Developing Strategic Global Benefits Programs

global benefits; international incentives; productivity; recruitment; hiring packages

Before a company can attract local talent, it should develop a strategic global benefits and incentives program.  On local, regional and cultural levels, a company must offer benefits programs that compete favorably with offerings from other employers.  Here are some considerations.

Know the Competitive Landscape

A company must know and understand the benefits packages offered by other companies in the same region, industry and job function.  With this information, a business should  differentiate its plans by offering unique packages that stand out from the others.

Understand the Legal and Regulatory Environments

Most countries typically allow tax incentives to support particular benefits.  To take advantage of these incentives, your legal team must have a thorough understanding of the rules and regulations that apply.  Armed with this information, your company can design global benefits programs that qualify.  To do so, identity the rules that apply in each region, adhere to them and regularly monitor them for changes.

Balance Benefits across Segments

Within each region, different employee segments are attracted to different types of benefits.  Identify an optimal set of benefits within your budget that will make the strongest appeal across all employee segments.  Recognize that the best programs are ones employees cherish and you can maintain at an affordable cost.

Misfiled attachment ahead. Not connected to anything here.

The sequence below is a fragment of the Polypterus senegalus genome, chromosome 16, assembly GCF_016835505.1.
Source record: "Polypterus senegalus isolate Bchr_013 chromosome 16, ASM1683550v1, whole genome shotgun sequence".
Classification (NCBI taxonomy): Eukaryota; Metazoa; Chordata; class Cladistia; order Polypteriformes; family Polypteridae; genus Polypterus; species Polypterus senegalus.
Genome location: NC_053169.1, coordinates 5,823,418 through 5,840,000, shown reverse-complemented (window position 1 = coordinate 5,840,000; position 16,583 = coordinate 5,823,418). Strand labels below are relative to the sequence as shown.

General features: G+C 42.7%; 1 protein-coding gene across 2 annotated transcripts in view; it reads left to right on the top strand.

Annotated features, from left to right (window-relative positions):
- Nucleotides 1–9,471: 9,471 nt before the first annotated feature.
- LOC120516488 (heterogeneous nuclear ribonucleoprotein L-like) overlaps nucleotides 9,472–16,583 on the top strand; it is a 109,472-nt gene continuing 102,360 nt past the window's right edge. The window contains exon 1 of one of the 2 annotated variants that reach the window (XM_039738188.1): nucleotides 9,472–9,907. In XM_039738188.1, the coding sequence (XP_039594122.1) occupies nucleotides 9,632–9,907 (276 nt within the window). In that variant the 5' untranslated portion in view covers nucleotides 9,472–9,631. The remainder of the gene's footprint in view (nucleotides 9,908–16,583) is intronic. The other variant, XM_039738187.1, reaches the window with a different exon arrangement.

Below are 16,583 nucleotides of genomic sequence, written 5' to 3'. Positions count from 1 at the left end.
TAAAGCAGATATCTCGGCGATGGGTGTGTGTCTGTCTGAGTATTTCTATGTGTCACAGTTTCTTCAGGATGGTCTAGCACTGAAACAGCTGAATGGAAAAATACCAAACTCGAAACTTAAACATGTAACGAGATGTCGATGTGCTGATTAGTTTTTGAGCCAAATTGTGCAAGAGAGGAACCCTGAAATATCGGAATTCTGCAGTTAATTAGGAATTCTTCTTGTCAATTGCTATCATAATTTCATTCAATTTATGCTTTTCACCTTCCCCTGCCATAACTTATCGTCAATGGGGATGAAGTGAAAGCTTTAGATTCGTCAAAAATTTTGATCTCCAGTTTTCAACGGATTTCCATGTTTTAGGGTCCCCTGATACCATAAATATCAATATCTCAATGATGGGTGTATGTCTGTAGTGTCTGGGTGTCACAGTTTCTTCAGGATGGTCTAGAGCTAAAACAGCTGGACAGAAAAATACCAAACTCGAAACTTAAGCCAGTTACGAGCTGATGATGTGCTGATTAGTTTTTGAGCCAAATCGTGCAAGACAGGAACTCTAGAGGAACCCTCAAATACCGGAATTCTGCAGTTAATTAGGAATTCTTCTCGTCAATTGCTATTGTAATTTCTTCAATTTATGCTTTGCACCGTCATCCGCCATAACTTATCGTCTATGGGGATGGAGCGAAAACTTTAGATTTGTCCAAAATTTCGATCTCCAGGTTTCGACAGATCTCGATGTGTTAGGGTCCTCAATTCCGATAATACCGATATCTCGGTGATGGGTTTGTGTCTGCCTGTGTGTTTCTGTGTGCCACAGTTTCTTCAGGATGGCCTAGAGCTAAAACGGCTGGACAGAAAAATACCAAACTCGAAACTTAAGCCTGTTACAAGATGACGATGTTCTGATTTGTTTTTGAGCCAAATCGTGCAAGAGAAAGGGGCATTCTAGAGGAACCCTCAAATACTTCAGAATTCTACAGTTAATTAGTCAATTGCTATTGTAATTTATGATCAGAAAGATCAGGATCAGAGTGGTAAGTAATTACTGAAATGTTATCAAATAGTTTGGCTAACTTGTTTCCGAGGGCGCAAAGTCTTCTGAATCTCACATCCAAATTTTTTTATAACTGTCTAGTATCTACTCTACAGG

Prioritize Key Global Benefits

Recognize the impossibility of satisfying the needs of all employees.  Instead, prioritize your resources to focus on benefits that have the greatest value to your key employee groups and that you can offer at a reasonable cost.  Instead of offering a huge array of benefits, offer a more limited set of benefits and deliver them well.

Diversify Your Offer

Because countries and regions differ in their expectations and requirements, it rarely makes sense to extend your domestic package across all markets.  Thus recognizing and accommodating local customs and needs is just as important as adapting to legal and regulatory requirements governing benefits.

Ensure Understanding Through Open Communication

Benefit programs are always difficult to explain so that employees understand them.  However, businesses must do their best to ensure that employees understand them and know where they can find help when they have questions.  Keep in mind that the purpose of benefit programs is to keep and retain employees by showing them that they are valued.  If employees don’t use or are unable to use the programs, they may not feel appreciated.  If a company merely provides a packet couched in highly technical or legal jargon in fine print, its benefits program will likely not achieve the desired results.

When discussing difficult subject matter, use illustrations, examples and simple language to get your points across.  For foreign audiences, always use reliable translation services and hire language interpreters.  Make the content as accessible and simple to understand as possible and ensure participation by engaging active listening skills.

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